The modern work environment seems to favour the specialist over the generalist. The collective knowledge of society today is so vast that it naturally lends itself to people developing very deep, but often very narrow knowledge. We are experts in our fields, but our fields are often so demanding that little peripheral knowledge seeps through.
Does this matter? Yes and no. Lets start with no first. Of course having deep knowledge is valuable. It allows us to do the jobs asked of us very well. It allows us to improve upon the things we do within this field, as our knowledge of it is hard earned and therefore valuable.
The problem comes however with our lack of peripheral knowledge. As sci-fi author William Gibson famously said, the future already exists, it’s just unevenly distributed. In other words, there are many applicable innovations for our own work lying outside of our field of vision. Reebok for instance used technology from intravenous bags in their latest shoes. IDEO used shampoo design ideas in their latest water bottle.
The problem is that for many of us, we’re simply too busy and too focused on the job at hand to notice what seems to be irrelevant information.
How to plug into peripheral thinking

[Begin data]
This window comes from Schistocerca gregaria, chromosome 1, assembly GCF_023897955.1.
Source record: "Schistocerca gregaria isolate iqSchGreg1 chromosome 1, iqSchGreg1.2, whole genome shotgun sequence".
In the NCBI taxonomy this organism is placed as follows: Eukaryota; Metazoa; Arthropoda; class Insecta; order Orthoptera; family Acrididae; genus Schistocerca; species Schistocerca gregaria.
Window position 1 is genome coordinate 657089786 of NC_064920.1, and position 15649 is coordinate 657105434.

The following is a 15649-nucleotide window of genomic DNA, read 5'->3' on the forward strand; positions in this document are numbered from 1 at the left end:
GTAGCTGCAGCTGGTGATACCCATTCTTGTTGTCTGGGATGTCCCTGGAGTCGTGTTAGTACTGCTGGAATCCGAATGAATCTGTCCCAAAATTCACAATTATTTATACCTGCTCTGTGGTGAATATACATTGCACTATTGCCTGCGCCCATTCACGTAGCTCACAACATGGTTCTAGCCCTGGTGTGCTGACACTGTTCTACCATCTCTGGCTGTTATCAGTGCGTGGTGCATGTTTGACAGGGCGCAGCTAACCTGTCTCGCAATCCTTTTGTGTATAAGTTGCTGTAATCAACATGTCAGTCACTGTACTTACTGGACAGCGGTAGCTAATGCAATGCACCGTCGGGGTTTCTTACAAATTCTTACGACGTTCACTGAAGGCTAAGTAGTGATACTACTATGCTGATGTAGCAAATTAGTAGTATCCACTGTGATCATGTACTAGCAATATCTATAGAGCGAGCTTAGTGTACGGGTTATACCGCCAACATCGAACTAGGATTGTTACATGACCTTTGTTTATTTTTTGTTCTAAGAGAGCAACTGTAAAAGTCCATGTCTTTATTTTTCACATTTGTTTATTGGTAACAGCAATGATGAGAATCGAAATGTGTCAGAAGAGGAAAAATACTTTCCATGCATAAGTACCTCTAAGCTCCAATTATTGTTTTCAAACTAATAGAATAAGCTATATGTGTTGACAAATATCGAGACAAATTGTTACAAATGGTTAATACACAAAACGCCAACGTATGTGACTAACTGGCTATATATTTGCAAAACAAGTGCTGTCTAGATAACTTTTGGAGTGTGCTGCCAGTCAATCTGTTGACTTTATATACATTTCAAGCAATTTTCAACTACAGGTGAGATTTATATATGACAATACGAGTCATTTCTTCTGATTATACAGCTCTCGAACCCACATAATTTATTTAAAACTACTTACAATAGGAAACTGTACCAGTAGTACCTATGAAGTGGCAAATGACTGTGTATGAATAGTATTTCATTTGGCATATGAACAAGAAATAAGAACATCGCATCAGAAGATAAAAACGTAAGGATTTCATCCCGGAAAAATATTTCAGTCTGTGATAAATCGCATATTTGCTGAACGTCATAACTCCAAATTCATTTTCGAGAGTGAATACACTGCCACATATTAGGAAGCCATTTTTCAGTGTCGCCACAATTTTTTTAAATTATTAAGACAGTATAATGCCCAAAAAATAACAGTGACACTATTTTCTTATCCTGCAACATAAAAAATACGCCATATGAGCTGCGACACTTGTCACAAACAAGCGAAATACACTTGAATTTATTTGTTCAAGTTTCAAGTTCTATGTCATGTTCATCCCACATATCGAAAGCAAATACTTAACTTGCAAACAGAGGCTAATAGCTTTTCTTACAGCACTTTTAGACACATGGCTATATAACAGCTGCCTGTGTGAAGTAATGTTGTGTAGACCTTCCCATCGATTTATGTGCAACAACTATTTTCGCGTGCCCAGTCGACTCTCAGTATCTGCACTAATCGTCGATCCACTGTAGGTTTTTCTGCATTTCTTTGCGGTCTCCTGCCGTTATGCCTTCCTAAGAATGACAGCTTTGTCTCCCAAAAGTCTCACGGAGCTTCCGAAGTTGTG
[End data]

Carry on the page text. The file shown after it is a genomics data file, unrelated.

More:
So if most employees are too busy to think outside of their boxes, how can you draw upon peripheral knowledge? Social tools can help.
Firstly they can make it easier to collect and curate ideas from disparate fields. This will allow you to bring in technologies and practices from peripheral domains into core domains, with employees acting as curators to modify (or not) the artifacts being collated.
An important part of this curation process is the input we can all bring from the various different perspectives we can offer a situation. Whilst much of our professional lives are narrowly defined, most of us have wide experiences, either from past jobs or from our personal lives that can bring fresh perspective to any situation. If you extend your knowledge community to include customers and other stakeholders then things really begin to motor.
Social tools play a crucial role in this process, because individually our ability to think peripherally is limited, but when we combine our efforts collectively then it paints a much broader picture. By allowing each individual to add a little bit of peripheral thinking, it also ensures that they aren’t unduly distracted from their core domain of expertise.
It represents a shift away from mining a lot of knowledge from realtively few people, to plucking a little knowledge from a lot of people. When it comes to innovating however, the prospects of insightful thinking are significant.
How big is your corporate brains trust?